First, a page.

• If the following letter is a short vowel: fatḥah (a) (as in أفراد afrād) or ḍammah (u) (as in أصول uṣūl), the hamza is written over a place-holding alif; kasrah (i) (as in إسلام islām) the hamza is written under a place-holding alif. This is called "hamza on a wall."
  • If the letter following the hamza is an alif itself: (as in آكل ākul) alif maddah will occur.

II. If the hamza is final:

  • If a short vowel precedes: the hamza is written over the letter (alif, wāw, or yā’) corresponding to the short vowel.
  • Otherwise: the hamza is written on the line (as in شيء shay’ "thing").

III. If the hamza is medial:

  • If a long vowel or diphthong precedes, the seat of the hamza is determined mostly by what follows:
  • If i or u follows, the hamza is written over yā’ or wāw, accordingly.
  • Otherwise, the hamza would be written on the line. If a yā’ precedes, however, this would conflict with the stroke joining the yā’ to the following letter, so the hamza is written over yā’. (as in جئت)
  • Otherwise, both preceding and following vowels have an effect on the hamza.
  • If there is only one vowel (or two of the same kind), that vowel determines the seat (alif, wāw, or yā’).
  • If there are two conflicting vowels, i takes precedence over u, u over a, so mi’ah 'hundred' is written مئة, with hamza over the yā’.
  • Alif-maddah will occur if appropriate.

Not surprisingly given the complexity of these rules, there is some disagreement.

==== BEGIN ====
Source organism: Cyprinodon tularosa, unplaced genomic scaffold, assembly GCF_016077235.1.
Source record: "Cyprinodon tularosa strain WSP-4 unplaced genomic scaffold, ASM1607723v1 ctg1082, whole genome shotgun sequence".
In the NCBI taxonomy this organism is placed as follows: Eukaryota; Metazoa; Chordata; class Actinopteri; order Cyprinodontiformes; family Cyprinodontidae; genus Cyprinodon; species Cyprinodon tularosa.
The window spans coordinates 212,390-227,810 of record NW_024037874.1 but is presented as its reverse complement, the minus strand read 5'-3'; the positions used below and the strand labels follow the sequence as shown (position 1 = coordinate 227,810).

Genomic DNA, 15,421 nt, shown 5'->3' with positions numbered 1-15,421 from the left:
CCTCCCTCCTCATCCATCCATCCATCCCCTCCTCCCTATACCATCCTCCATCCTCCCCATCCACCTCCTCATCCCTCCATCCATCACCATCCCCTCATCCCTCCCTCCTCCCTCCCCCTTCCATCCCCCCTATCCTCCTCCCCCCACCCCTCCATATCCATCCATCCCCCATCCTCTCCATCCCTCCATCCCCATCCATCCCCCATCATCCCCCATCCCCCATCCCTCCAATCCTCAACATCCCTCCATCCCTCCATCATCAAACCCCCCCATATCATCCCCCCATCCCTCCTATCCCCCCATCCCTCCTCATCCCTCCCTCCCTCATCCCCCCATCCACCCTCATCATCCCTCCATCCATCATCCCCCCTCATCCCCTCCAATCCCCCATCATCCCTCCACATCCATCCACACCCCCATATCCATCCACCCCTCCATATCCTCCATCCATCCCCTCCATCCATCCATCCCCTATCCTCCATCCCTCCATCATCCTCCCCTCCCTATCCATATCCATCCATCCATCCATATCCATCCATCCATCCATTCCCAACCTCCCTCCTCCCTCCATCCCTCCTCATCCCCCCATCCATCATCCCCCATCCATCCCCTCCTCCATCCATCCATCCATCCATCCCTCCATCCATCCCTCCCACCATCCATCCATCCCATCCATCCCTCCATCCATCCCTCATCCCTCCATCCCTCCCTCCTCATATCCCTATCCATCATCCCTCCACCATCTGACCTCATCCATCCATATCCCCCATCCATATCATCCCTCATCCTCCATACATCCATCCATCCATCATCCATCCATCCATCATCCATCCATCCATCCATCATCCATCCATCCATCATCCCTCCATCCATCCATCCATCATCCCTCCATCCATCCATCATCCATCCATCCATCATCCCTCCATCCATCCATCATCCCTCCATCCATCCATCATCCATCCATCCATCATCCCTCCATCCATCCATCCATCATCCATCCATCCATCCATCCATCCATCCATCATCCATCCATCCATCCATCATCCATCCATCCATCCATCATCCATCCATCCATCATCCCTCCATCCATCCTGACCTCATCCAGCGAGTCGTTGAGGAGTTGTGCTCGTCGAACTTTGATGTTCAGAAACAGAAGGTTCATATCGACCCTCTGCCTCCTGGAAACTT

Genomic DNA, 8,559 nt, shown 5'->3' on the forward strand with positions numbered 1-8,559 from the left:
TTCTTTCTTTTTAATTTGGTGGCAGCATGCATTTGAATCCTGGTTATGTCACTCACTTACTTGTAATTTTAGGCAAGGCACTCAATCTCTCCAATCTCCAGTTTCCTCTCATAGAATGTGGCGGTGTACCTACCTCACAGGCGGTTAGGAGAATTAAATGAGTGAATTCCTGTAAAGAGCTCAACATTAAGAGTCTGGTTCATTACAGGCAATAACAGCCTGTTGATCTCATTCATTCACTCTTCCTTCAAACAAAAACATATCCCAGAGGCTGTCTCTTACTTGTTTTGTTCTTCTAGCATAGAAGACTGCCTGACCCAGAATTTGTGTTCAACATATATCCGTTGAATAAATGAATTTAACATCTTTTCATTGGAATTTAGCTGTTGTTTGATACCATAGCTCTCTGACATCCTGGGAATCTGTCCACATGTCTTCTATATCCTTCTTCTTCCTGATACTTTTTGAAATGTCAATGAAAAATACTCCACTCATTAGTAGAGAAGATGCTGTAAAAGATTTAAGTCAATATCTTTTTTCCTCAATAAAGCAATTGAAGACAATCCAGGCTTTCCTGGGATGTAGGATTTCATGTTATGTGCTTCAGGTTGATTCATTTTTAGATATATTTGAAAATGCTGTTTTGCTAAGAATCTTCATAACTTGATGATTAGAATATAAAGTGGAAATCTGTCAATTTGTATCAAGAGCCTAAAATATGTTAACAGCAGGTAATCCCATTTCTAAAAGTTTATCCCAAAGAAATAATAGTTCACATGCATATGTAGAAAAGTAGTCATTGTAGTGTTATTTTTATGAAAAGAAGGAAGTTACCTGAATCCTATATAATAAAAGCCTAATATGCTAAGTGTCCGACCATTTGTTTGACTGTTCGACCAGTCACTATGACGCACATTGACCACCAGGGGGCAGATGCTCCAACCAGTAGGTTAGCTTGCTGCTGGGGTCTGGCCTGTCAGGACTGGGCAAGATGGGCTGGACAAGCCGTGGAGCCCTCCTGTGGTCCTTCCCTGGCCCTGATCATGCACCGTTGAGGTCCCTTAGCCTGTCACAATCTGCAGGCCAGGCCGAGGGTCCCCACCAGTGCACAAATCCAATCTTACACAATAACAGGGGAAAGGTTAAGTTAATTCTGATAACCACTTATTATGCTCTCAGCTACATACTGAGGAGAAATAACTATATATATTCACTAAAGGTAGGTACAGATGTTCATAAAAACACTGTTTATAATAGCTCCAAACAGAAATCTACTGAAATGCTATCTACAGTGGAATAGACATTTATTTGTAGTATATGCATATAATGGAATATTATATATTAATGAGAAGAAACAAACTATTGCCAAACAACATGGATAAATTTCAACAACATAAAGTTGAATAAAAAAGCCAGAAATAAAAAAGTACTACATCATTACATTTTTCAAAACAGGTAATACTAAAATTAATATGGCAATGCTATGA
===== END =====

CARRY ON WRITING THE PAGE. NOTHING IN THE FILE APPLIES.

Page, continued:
• Barron’s 201 Arabic Verbs follows these rules exactly (although the sequence ū’ū does not occur; see below).
  • John Mace’s Teach Yourself Arabic Verbs and Essential Grammar presents alternative forms in almost all cases when hamza is followed by a long ū. The motivation appears to be to avoid two wāws in a row. Generally, the choice is between the form following the rules here, or an alternative form using hamza over yā’ in all cases. Example forms are mas’ūl, yajī’ūna, yashā’ūna. Exceptions:
  • In the sequence ū’ū; e.g., yasū’ūna, the alternatives are hamza on the line, or hamza over yā’, when the rules here would call for hamza over wāw. Perhaps the resulting sequence of three wāws would be especially repugnant?
  • In the sequence yaqra’ūna, the alternative form has hamza over alif, not yā’.
  • The forms yabṭu’ūna, ya’ūbu have no alternative form. (But note yaqra’ūna with the same sequence of vowels.)